Strategic Plans by tyndale


									                                     SOLID WASTE

Background. Solid waste jurisdiction in Washington is fragmented. The UTC regulates
solid waste collection statewide except cities can choose to provide (directly or by
contract) solid waste collection and counties can choose to contract for residential
recycling collection. The Department of Ecology (DOE) prepares and implements the
state’s solid waste management plan. Counties, and a few larger cities, prepare and
implement local solid waste management plans. Most cities provide solid waste
collection service either directly or by contract.

Industry. The industry continues a trend of consolidating local and regional companies
into larger regional and national companies. However, I do not expect that will affect the
UTC’s work in the near future. Acquiring companies have maintained the local hauler’s
separate operating areas and trade names. Although staff will deal with fewer companies,
as a practical matter, the number of operating service areas and associated rate case
filings will not change. Consolidations should result in improved, centralized accounting,
increased ownership expertise and better access to capital markets. Rate filings will
require additional work on overhead allocations and affiliated interest transactions.

Economic / Operating Environment. A healthy state / local economy supports growth
in both commercial and residential services, which tend to stabilize solid waste collection
rates and postpone the need for regulated companies to increase rates. At the national
level, higher levels of inflation will drive costs up and require regulated companies to file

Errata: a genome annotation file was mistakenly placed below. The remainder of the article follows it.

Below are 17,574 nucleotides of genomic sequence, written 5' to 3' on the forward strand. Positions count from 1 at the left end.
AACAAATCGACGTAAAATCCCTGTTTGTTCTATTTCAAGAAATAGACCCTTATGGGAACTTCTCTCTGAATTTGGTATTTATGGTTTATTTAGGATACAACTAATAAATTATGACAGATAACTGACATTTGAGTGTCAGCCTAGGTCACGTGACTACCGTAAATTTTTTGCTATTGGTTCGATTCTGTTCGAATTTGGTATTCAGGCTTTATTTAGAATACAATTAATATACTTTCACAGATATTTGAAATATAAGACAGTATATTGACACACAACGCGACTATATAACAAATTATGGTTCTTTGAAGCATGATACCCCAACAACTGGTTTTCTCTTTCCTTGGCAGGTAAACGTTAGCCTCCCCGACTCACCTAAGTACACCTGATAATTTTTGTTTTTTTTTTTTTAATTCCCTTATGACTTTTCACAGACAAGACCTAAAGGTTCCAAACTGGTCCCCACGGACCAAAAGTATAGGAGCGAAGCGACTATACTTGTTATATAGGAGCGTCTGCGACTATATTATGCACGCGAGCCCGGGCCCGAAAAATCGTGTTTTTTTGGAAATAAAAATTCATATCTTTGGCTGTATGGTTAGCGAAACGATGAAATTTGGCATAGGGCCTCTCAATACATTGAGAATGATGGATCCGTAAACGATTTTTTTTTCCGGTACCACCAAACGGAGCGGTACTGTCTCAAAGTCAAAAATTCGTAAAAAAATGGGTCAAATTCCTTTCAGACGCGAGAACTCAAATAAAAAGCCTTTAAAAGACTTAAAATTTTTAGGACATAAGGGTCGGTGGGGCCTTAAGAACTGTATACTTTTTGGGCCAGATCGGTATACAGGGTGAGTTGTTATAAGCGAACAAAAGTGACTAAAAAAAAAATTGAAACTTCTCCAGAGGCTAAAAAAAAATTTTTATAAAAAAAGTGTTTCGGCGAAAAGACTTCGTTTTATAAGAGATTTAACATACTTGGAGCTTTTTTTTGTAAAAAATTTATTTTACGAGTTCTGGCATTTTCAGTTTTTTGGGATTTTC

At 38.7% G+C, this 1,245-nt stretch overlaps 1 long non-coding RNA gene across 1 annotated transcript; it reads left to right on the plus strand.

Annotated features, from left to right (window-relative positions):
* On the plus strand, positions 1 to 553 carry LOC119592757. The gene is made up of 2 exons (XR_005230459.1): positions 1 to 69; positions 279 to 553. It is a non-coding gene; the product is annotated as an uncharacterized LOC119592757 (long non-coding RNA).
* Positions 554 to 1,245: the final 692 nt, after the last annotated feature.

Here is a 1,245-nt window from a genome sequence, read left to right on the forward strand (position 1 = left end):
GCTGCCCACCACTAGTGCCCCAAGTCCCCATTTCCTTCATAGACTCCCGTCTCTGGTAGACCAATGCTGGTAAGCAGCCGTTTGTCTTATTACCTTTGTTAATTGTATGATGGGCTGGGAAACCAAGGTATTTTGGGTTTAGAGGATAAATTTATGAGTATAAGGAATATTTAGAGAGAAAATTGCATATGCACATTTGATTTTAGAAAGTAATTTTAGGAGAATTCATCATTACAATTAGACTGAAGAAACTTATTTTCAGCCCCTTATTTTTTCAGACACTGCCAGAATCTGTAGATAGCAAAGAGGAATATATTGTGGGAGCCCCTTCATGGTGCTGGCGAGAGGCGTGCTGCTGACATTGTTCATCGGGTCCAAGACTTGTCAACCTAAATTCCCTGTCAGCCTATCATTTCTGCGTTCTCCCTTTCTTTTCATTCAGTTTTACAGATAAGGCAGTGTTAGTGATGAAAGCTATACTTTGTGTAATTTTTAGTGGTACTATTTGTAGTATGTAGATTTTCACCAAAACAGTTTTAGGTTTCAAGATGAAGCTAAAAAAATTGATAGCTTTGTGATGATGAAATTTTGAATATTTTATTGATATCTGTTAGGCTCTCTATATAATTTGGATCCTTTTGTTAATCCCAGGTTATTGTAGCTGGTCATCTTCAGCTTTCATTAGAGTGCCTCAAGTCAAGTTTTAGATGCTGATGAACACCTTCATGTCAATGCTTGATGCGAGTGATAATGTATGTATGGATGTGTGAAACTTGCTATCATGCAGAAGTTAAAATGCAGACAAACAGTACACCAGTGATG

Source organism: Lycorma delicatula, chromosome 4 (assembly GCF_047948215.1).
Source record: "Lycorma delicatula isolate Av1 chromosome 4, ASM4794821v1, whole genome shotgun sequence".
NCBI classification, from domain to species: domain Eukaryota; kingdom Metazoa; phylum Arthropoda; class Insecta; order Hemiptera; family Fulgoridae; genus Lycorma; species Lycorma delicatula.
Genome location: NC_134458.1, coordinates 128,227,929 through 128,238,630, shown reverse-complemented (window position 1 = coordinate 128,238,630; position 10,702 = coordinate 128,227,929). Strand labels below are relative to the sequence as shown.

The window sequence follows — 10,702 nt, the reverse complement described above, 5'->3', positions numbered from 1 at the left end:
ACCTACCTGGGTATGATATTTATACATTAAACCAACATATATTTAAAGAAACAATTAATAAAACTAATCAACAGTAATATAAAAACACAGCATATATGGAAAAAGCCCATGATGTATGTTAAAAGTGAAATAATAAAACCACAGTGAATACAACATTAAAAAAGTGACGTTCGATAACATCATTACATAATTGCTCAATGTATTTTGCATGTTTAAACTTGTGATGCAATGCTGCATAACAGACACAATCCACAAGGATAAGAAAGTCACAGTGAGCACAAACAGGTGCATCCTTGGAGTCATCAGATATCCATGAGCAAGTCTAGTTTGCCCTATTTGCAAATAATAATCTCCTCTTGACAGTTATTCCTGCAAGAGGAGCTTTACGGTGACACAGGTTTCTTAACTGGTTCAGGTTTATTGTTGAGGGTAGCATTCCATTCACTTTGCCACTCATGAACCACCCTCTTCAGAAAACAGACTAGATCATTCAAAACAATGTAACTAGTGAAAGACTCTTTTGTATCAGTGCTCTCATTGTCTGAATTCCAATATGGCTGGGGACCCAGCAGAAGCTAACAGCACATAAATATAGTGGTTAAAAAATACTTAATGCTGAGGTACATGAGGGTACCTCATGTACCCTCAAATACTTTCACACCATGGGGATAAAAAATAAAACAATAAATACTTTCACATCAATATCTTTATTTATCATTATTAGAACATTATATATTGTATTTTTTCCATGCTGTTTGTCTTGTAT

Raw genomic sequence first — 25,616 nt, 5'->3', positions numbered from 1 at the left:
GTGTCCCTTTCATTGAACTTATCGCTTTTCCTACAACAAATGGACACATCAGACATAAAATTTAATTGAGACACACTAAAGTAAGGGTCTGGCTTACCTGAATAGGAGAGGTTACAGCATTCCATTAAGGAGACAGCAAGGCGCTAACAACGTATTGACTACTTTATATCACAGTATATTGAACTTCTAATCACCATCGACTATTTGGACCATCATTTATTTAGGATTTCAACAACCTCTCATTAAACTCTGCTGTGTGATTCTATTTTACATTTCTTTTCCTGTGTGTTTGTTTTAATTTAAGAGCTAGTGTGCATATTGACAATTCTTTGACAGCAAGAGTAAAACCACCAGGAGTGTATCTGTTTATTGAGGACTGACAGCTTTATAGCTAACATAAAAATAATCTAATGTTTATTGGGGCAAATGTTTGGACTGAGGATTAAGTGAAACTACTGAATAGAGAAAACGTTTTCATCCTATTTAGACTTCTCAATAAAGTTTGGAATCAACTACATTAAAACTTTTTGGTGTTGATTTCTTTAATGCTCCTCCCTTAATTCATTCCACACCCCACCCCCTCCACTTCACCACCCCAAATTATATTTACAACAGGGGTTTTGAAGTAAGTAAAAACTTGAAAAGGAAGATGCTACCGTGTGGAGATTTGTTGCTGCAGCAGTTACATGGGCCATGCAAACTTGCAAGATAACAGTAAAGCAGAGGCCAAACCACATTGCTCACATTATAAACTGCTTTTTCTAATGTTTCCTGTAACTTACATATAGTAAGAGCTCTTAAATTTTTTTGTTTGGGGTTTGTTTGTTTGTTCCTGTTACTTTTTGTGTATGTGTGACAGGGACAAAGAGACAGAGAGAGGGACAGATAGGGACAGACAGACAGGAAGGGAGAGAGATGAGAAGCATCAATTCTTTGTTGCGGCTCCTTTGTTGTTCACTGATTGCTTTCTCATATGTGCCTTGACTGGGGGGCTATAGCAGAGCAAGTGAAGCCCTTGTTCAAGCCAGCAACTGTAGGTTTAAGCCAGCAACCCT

more frequent rate cases.

The state solid waste management plan proposes many new recycling programs that the
UTC will need to work with regulated companies and counties to implement.

Political environment. Sen. Rasmussen and, most recently, Rep. Campbell Some
members of the Legislature have criticized UTC regulation and regulated solid waste
collection companies for…?. Sen. Rassmussen – regulated haulers own the company that
built the 304th Avenue landfill in her district. Rep. Campbell made broad statements
about LeMay (operates in his district) and I got the impression that he thought the
regulated companies make too much money. Rep. Mielke because he had a close
connection to a company in Clark County that the commission took action against for
collecting solid waste without a certificate. Former Rep. Mielke (Clark County)
introduced The Legislature also briefly considered a bill several years ago to deregulate
solid waste. Counties are sometimes interested in authority to provide service directly or
by contract. Clark County is the only county I know of that is currently interested in that